(A.274-75/T. 866-67) (emphasis added).

The jurors were further instructed that "[a] person is guilty of murder in the second degree when with intent to cause the death of another person he causes the death of such person or of a third person." (A. 284/T. 876).

Finally, the jurors were instructed that if they failed to find DeJesus guilty as an accomplice, they would have to determine whether he was liable individually, and that they could "not consider the actions of Wilbur Hernandez . . . in this case." (A. 277/

T. 869).

At the conclusion of the charge, both DeJesus' counsel and the prosecutor asked that Judge Bell read a portion of his accomplice liability instruction to the jury again because they were uncertain that it had been delivered correctly. (A. 292-93/T. 884-85). Judge Bell complied, stating:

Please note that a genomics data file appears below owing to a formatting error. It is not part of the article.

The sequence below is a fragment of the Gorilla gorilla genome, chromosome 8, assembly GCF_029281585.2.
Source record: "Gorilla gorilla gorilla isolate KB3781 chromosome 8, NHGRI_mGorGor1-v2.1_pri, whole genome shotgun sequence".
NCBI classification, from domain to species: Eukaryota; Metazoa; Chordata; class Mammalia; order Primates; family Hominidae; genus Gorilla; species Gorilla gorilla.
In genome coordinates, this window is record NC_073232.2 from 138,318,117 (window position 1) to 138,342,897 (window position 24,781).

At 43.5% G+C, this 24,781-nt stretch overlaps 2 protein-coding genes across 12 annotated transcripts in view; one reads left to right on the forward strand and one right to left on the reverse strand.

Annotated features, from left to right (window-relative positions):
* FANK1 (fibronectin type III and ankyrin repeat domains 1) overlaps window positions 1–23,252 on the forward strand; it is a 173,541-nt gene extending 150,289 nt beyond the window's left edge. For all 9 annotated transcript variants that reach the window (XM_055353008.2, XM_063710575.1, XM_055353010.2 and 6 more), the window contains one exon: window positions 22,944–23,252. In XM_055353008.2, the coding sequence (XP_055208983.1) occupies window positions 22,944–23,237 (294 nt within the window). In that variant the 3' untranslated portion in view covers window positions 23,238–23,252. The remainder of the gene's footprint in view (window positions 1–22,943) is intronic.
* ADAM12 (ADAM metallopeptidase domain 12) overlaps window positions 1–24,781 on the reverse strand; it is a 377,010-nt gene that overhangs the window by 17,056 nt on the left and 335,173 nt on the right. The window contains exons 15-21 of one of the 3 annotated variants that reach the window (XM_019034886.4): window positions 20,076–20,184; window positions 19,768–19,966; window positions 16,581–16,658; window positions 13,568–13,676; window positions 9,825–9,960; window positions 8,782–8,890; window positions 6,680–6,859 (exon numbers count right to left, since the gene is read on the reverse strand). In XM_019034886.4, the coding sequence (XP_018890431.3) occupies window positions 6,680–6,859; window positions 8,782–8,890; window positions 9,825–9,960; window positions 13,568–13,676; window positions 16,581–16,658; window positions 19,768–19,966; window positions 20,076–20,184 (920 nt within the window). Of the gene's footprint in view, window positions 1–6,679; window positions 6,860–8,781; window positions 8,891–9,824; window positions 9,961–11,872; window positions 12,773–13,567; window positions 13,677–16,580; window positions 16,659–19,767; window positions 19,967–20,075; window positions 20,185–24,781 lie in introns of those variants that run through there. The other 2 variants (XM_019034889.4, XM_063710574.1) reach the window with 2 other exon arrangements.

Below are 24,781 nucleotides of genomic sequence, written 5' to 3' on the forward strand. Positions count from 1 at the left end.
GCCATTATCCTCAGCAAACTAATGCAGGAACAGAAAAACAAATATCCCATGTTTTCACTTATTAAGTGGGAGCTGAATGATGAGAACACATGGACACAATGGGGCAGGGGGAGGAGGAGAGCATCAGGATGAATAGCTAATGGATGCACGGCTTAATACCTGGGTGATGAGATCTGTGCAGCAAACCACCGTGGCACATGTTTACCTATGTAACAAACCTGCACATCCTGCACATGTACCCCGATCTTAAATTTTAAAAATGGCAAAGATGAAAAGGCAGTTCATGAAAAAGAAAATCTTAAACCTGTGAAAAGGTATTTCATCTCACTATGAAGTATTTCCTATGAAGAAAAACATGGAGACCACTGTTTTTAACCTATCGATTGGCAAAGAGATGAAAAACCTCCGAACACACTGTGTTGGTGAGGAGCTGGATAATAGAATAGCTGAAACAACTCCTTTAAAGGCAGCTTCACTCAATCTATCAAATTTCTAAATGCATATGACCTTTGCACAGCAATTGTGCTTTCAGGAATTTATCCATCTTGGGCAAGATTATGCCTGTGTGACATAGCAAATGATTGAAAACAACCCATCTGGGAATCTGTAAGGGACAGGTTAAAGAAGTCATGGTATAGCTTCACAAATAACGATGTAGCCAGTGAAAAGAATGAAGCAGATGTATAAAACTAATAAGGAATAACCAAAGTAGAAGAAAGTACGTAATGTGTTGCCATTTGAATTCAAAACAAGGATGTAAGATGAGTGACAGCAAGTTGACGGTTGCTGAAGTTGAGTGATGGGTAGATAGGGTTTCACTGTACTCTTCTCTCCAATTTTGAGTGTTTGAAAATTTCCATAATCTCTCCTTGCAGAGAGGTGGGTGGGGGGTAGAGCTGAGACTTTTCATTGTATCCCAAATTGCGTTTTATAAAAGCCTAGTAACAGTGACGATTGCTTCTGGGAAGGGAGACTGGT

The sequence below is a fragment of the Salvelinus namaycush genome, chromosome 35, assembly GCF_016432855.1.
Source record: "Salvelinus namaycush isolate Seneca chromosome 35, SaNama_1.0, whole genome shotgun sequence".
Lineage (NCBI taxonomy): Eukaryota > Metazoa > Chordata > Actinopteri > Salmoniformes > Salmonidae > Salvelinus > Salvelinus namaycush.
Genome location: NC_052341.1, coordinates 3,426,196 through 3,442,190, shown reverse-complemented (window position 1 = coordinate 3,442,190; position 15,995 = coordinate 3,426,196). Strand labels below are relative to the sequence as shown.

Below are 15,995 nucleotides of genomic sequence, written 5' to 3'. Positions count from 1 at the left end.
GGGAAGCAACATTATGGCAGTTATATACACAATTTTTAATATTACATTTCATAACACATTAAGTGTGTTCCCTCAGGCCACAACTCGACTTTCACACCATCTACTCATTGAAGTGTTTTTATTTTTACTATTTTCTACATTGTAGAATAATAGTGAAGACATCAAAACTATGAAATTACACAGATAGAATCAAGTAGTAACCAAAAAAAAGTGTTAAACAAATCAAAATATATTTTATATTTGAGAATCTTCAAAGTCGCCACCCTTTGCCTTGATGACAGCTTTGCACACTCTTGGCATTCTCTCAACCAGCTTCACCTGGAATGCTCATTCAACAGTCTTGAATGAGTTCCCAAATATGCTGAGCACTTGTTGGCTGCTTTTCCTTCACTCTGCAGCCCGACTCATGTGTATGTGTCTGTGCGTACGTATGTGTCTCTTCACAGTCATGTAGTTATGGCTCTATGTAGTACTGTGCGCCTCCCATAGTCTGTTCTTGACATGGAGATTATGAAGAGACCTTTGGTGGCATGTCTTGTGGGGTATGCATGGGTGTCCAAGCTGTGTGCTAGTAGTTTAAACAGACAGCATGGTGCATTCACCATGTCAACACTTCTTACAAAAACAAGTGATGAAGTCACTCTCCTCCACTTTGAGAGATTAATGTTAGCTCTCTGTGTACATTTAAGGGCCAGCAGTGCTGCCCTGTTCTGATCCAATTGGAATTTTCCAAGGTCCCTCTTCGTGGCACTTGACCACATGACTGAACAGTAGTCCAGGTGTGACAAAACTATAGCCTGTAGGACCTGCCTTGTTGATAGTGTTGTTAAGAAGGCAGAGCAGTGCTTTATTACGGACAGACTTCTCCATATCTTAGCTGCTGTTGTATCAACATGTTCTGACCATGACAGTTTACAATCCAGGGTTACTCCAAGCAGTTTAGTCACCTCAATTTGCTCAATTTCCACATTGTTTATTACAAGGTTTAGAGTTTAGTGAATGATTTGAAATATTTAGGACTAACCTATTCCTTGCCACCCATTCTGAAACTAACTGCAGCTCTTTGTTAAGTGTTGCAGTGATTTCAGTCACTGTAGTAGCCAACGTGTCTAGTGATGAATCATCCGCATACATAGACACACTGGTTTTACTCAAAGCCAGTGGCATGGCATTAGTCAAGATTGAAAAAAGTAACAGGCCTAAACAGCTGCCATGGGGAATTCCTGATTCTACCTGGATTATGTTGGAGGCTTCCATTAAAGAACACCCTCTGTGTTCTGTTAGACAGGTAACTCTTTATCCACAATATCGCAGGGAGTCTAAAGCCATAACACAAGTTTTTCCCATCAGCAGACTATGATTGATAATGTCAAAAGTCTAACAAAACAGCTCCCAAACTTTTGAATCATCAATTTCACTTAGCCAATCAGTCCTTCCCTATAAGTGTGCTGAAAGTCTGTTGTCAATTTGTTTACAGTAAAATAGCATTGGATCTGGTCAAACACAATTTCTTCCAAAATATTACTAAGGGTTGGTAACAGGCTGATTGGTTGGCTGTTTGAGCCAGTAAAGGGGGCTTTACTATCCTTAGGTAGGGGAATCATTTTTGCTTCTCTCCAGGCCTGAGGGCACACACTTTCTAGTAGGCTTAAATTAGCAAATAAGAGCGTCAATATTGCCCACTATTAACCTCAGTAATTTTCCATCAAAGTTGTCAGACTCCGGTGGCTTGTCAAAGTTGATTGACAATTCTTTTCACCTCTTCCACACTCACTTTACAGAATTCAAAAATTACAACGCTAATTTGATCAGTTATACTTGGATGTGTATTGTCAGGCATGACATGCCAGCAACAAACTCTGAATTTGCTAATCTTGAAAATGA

Now, ladies and gentlemen, . . . when one person engages in conduct which constitutes an offense, another person is criminally liable for such conduct when acting with the mental culpability required for the commission thereof, he solicits, requests, commands importunes or intentionally aids such person to engage in such conduct. (A. 296-97/T. 888-89) (emphasis added).

DeJesus objects to these instructions on three grounds. First, he alleges that the trial court failed to inform the jury that "each defendant [charged] had to act with the mental culpability required for the commission of the crime charged in the indictment." (Resp't's Supplem. Mem. Ex. A. at 31-32; Pet'r's Mem. at 14-15; Pet'r's Am. Mem. at 21-22). In fact, Justice Bell twice stated the applicable law correctly. There consequently is no basis for this claim.